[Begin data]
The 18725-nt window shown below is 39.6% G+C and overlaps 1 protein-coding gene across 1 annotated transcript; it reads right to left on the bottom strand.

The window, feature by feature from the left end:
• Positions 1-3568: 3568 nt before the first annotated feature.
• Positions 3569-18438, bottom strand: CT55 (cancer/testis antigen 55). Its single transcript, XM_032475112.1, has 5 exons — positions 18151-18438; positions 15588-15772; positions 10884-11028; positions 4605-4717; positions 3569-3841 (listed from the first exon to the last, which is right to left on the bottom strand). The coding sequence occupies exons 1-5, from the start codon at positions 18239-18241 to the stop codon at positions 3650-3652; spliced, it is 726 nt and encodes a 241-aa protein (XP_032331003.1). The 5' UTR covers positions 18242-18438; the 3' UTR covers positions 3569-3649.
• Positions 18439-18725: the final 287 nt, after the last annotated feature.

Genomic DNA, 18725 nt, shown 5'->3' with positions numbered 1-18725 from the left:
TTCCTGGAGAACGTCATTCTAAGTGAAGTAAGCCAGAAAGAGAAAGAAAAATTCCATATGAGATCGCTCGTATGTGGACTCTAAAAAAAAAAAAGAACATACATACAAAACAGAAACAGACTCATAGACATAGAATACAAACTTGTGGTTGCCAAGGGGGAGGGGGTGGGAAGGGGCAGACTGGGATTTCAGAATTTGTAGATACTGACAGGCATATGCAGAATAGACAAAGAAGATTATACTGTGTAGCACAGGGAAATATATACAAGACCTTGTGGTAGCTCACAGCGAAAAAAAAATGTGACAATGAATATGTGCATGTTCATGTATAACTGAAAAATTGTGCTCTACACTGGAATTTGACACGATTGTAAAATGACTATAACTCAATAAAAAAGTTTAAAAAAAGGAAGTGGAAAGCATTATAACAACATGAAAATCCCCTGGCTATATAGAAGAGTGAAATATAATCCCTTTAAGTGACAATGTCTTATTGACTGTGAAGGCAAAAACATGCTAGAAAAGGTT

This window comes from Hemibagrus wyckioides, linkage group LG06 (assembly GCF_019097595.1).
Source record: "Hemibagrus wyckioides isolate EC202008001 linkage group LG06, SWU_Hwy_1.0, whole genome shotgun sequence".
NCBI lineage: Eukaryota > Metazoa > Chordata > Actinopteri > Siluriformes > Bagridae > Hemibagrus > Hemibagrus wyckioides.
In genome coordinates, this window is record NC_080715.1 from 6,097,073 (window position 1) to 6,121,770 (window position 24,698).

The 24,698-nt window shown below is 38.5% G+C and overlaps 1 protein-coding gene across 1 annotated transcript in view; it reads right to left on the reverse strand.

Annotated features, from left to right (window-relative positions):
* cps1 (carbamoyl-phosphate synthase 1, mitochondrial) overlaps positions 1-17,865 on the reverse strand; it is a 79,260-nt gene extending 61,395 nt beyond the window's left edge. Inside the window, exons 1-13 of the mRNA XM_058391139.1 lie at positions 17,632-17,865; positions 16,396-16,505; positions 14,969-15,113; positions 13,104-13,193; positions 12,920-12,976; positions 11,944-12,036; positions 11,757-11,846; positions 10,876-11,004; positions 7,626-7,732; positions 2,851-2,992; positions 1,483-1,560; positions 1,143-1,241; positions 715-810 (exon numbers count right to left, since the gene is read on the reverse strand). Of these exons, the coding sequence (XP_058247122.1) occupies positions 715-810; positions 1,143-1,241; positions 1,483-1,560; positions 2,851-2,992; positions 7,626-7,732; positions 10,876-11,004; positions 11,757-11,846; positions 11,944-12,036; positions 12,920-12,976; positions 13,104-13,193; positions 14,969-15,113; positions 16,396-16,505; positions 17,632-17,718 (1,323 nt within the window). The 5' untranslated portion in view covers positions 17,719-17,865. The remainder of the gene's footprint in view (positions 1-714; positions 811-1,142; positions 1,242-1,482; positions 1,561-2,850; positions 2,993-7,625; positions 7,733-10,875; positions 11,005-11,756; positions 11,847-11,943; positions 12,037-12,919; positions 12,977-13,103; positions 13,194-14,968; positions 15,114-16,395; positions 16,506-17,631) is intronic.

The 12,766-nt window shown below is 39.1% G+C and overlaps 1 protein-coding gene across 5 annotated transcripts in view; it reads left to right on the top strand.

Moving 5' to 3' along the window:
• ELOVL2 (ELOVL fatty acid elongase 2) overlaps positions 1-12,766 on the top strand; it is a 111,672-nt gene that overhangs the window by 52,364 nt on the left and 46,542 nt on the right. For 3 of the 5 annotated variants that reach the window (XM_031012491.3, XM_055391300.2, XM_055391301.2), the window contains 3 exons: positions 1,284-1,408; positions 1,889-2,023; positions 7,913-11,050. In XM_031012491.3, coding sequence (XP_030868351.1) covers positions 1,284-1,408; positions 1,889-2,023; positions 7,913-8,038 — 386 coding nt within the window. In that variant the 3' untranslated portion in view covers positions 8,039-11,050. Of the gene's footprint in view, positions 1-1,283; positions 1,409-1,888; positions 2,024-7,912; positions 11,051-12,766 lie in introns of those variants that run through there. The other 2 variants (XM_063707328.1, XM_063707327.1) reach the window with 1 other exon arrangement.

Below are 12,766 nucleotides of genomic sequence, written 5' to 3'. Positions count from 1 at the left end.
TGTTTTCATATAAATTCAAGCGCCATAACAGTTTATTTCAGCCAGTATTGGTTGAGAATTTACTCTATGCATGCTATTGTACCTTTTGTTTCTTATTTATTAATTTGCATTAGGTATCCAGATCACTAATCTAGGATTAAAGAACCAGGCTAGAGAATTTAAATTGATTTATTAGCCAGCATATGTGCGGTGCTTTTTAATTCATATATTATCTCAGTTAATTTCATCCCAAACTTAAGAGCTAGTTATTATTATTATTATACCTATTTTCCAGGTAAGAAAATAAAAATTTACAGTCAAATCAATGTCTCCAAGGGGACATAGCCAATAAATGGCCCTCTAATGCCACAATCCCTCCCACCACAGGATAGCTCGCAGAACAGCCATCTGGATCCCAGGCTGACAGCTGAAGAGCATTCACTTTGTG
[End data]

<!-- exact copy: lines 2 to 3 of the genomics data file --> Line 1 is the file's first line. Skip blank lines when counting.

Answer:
The window, feature by feature from the left end:
• Positions 1-3568: 3568 nt before the first annotated feature.